With three rounds of third-division bouts complete, we can start looking at the yusho and promotion races. For fans of American college basketball, the lower division championship races look much like the March Madness single-elimination tournaments, which coincidentally have just kicked off. There’s a series of bouts between undefeated rikishi, with half of the contenders eliminated after each round until only one man is left standing.
In Makushita, we start with 120 rikishi on the banzuke. Note that this is not a power of 2, although it’s close to 128, which would be the perfect number for a seven-round single-elimination tournament. With withdrawals, we start with even fewer, and as a result, the current “sweet 16” is actually a “sweet 14.” I won’t go through all of them, but some key names are Ms1w Tochimaru (4-0 after today’s visit to Juryo), Juryo regular Ms6e Chiyonoumi, Ms14e Shonannoumi, Ukranian Ms17w Shishi, and the highly touted newcomer Ms34w Kinbozan, who debuted at Sd100 in November, won the 4th division yusho with a 7-0 record, and went 5-2 in his Makushita debut in January. Unlike recent tournaments, there is no heavy favorite like Abi or Ryuden.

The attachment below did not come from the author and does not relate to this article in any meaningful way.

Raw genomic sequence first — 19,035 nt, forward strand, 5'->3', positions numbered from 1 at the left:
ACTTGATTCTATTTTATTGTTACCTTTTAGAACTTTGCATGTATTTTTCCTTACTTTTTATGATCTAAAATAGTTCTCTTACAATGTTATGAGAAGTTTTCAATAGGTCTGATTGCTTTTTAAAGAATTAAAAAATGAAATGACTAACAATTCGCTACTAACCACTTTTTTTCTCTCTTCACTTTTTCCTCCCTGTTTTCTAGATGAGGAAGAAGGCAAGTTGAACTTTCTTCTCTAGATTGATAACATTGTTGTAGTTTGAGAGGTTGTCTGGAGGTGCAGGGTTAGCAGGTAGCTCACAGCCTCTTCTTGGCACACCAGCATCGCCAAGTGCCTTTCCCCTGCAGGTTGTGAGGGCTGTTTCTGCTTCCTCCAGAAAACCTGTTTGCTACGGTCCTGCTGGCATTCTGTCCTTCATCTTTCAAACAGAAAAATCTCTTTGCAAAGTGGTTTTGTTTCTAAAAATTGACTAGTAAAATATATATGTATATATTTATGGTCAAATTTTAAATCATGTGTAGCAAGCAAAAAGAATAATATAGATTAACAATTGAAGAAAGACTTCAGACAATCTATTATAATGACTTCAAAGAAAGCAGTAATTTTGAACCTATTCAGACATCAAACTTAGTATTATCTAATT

To be considered for promotion to Juryo, a rikishi needs either a winning record at Ms1-Ms5 or an undefeated record at Ms15 or higher. Chiyonoumi and Shonannoumi are still in a position to take that harder path. Tochimaru has done enough for a promotable record, and hopefully it will finally allow him to make his sekitori debut after 11 years of toiling in the lower divisions. He has been passed over for promotion after a kachi-koshi in the Makushita top 10 a whopping 5 times, including what I thought was a harsh non-promotion in January in favor of keeping J13 Kotoyusho after a 6-9 demotable record. I’ll take a look at the rest of the promotion picture in the top 10 after a few more bouts have started to clear it up; currently, only the absent Asanoyama and Dewanoryu are out of it, although some of the rest are in much better position than others.